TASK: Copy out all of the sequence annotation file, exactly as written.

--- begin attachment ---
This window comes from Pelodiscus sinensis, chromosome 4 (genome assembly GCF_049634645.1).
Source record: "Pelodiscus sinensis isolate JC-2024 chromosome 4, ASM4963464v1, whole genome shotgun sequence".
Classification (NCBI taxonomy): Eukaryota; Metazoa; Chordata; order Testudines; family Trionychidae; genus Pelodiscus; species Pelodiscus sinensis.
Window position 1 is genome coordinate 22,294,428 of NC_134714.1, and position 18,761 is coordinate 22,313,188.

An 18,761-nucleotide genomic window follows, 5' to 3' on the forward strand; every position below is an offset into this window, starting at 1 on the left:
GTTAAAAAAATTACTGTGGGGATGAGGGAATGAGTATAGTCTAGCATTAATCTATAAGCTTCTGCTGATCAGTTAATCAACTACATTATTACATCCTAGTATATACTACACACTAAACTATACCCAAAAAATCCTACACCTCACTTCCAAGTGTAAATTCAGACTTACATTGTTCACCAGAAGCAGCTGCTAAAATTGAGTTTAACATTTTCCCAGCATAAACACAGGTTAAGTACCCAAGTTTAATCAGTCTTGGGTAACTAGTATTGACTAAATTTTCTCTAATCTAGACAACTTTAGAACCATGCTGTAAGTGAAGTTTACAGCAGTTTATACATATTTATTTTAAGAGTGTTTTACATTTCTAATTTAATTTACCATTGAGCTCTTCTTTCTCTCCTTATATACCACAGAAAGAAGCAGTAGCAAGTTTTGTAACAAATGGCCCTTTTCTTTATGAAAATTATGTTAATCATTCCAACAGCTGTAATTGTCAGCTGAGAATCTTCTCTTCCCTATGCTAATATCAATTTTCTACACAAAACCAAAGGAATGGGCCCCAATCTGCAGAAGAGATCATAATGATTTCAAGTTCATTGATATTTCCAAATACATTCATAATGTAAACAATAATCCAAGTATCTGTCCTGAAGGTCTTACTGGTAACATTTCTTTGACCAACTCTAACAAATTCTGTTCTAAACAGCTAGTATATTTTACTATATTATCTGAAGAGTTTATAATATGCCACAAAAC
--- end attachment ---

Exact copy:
This window comes from Pelodiscus sinensis, chromosome 4 (genome assembly GCF_049634645.1).
Source record: "Pelodiscus sinensis isolate JC-2024 chromosome 4, ASM4963464v1, whole genome shotgun sequence".
Classification (NCBI taxonomy): Eukaryota; Metazoa; Chordata; order Testudines; family Trionychidae; genus Pelodiscus; species Pelodiscus sinensis.
Window position 1 is genome coordinate 22,294,428 of NC_134714.1, and position 18,761 is coordinate 22,313,188.

An 18,761-nucleotide genomic window follows, 5' to 3' on the forward strand; every position below is an offset into this window, starting at 1 on the left:
GTTAAAAAAATTACTGTGGGGATGAGGGAATGAGTATAGTCTAGCATTAATCTATAAGCTTCTGCTGATCAGTTAATCAACTACATTATTACATCCTAGTATATACTACACACTAAACTATACCCAAAAAATCCTACACCTCACTTCCAAGTGTAAATTCAGACTTACATTGTTCACCAGAAGCAGCTGCTAAAATTGAGTTTAACATTTTCCCAGCATAAACACAGGTTAAGTACCCAAGTTTAATCAGTCTTGGGTAACTAGTATTGACTAAATTTTCTCTAATCTAGACAACTTTAGAACCATGCTGTAAGTGAAGTTTACAGCAGTTTATACATATTTATTTTAAGAGTGTTTTACATTTCTAATTTAATTTACCATTGAGCTCTTCTTTCTCTCCTTATATACCACAGAAAGAAGCAGTAGCAAGTTTTGTAACAAATGGCCCTTTTCTTTATGAAAATTATGTTAATCATTCCAACAGCTGTAATTGTCAGCTGAGAATCTTCTCTTCCCTATGCTAATATCAATTTTCTACACAAAACCAAAGGAATGGGCCCCAATCTGCAGAAGAGATCATAATGATTTCAAGTTCATTGATATTTCCAAATACATTCATAATGTAAACAATAATCCAAGTATCTGTCCTGAAGGTCTTACTGGTAACATTTCTTTGACCAACTCTAACAAATTCTGTTCTAAACAGCTAGTATATTTTACTATATTATCTGAAGAGTTTATAATATGCCACAAAAC